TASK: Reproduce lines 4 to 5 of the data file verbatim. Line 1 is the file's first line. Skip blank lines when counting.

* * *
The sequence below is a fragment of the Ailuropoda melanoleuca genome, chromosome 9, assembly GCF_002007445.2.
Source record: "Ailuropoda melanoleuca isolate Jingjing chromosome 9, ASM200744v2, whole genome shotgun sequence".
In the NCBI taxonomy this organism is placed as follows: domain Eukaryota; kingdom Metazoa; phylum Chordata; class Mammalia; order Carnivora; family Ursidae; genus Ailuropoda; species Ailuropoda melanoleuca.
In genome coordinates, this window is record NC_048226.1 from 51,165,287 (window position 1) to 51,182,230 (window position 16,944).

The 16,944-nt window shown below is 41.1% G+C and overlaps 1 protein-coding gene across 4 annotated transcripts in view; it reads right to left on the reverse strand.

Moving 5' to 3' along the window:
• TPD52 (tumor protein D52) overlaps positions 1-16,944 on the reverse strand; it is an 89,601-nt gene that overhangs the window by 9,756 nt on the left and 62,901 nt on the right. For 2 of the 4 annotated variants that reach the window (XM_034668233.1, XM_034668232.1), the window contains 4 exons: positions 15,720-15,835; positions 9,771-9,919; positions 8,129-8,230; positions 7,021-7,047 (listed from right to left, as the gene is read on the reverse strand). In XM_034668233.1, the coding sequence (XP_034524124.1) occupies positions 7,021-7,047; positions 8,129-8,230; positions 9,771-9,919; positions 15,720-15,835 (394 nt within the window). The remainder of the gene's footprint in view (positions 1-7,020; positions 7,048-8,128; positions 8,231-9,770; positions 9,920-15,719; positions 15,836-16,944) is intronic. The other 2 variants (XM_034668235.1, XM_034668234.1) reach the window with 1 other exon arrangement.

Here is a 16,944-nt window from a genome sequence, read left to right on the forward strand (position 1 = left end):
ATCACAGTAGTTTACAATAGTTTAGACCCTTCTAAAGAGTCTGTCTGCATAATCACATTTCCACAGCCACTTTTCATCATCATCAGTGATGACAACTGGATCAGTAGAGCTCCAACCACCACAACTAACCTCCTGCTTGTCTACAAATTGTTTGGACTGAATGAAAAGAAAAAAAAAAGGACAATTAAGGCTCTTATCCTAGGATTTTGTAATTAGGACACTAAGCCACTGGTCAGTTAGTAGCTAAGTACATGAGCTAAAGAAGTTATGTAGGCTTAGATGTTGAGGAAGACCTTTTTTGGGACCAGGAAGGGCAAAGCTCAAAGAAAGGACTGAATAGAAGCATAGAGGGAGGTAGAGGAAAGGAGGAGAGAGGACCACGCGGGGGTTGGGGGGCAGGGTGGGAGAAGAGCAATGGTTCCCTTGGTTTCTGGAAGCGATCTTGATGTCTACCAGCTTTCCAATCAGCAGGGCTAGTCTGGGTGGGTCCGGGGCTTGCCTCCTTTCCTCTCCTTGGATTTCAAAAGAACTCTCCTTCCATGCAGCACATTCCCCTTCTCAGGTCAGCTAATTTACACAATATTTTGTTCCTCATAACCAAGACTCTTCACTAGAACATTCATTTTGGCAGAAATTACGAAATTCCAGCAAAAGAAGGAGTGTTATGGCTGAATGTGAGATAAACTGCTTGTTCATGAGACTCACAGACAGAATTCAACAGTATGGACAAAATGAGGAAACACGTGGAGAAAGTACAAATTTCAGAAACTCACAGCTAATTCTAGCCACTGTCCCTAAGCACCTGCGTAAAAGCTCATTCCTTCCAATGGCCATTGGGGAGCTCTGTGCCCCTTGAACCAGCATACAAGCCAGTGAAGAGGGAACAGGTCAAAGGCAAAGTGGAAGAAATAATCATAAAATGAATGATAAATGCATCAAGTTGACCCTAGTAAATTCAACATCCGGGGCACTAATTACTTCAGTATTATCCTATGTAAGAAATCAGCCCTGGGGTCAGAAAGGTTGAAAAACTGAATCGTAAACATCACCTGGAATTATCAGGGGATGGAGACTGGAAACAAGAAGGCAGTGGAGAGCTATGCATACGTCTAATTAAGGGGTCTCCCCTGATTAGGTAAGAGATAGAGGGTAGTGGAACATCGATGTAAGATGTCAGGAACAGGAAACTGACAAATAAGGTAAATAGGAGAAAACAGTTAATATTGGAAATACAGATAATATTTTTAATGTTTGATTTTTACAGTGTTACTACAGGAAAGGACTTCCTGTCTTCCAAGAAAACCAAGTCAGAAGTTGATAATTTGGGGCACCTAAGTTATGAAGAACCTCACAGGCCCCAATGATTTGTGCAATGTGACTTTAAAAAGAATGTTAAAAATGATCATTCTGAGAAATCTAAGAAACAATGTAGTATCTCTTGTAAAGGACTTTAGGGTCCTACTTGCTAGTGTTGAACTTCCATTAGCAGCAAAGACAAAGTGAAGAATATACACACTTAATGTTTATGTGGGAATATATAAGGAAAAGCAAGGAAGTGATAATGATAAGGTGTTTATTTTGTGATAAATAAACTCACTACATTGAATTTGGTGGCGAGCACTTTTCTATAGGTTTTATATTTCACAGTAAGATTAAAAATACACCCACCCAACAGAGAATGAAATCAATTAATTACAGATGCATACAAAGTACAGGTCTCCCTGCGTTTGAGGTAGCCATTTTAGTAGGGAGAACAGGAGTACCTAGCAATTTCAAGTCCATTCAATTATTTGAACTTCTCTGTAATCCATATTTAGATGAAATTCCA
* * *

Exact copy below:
In genome coordinates, this window is record NC_048226.1 from 51,165,287 (window position 1) to 51,182,230 (window position 16,944).

The 16,944-nt window shown below is 41.1% G+C and overlaps 1 protein-coding gene across 4 annotated transcripts in view; it reads right to left on the reverse strand.